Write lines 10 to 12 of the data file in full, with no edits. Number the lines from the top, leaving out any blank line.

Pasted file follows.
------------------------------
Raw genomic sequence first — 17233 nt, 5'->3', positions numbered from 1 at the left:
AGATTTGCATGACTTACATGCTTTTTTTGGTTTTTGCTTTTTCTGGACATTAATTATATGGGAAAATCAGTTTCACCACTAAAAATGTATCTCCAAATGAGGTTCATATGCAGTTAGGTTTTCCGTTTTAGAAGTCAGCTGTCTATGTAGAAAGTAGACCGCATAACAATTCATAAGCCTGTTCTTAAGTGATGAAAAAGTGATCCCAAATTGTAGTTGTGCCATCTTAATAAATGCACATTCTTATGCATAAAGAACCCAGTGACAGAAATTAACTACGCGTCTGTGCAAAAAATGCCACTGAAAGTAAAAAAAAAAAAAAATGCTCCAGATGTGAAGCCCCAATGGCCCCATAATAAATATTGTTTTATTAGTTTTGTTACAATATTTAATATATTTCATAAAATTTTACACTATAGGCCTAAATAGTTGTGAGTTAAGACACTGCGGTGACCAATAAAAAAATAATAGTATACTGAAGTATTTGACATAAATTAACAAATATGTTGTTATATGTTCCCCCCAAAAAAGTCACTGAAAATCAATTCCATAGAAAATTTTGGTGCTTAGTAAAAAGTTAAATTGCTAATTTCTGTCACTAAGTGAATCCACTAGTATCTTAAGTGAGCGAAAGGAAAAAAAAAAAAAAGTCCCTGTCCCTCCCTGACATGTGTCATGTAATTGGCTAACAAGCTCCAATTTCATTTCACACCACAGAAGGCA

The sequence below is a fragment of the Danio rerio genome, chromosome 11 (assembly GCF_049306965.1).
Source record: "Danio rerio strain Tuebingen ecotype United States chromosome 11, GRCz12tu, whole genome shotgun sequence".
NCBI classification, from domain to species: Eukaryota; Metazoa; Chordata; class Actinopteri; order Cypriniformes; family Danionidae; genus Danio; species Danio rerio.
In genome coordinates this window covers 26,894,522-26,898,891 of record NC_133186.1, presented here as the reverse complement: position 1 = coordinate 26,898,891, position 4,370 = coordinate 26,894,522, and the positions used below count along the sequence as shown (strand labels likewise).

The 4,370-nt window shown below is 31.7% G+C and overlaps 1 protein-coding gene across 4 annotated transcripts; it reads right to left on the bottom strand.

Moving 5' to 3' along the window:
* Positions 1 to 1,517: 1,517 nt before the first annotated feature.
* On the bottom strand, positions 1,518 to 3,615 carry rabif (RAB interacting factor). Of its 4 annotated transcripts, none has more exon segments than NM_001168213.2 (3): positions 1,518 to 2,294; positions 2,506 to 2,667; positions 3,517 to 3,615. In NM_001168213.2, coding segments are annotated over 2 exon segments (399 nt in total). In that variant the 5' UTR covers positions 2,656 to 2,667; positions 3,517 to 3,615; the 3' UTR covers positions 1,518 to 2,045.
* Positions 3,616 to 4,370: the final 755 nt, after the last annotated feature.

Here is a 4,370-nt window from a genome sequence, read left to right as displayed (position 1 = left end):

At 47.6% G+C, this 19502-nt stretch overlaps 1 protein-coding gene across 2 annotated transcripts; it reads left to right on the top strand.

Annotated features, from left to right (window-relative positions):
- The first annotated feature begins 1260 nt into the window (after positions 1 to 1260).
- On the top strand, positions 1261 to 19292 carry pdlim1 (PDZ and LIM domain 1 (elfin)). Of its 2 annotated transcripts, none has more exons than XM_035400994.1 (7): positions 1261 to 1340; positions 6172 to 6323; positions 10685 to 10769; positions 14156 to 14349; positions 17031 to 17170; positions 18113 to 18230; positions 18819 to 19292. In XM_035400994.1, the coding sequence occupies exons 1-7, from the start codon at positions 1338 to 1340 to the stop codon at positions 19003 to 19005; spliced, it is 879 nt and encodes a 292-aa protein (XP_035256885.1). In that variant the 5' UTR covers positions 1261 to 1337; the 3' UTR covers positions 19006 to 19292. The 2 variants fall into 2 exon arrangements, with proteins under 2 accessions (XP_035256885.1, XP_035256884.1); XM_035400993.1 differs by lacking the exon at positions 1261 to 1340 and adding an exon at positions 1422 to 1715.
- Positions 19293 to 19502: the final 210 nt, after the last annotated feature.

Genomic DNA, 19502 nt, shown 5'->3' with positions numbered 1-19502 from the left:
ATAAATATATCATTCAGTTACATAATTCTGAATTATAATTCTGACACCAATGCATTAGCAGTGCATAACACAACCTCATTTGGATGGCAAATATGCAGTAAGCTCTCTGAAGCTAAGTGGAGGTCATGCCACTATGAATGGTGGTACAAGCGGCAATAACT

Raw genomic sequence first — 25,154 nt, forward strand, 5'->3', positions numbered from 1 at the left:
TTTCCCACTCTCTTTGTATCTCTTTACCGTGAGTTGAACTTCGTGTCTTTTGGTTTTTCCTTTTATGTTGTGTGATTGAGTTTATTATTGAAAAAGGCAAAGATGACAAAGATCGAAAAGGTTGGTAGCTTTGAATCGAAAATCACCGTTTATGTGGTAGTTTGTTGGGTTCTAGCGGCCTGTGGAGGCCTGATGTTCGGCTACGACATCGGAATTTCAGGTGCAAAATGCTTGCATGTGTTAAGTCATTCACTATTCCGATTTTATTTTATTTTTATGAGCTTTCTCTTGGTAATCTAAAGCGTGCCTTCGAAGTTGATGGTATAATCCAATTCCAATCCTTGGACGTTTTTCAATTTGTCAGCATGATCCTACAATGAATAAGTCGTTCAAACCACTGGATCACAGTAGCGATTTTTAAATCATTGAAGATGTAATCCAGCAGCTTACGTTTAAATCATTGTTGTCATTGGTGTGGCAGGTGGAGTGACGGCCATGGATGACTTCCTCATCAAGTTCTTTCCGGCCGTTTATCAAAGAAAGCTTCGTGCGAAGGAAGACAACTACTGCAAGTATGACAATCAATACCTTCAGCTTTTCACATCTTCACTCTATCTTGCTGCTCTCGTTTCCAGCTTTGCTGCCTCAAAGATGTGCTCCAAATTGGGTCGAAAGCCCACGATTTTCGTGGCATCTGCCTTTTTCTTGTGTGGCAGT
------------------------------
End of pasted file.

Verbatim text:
* On the bottom strand, positions 1,518 to 3,615 carry rabif (RAB interacting factor). Of its 4 annotated transcripts, none has more exon segments than NM_001168213.2 (3): positions 1,518 to 2,294; positions 2,506 to 2,667; positions 3,517 to 3,615. In NM_001168213.2, coding segments are annotated over 2 exon segments (399 nt in total). In that variant the 5' UTR covers positions 2,656 to 2,667; positions 3,517 to 3,615; the 3' UTR covers positions 1,518 to 2,045.
* Positions 3,616 to 4,370: the final 755 nt, after the last annotated feature.

Here is a 4,370-nt window from a genome sequence, read left to right as displayed (position 1 = left end):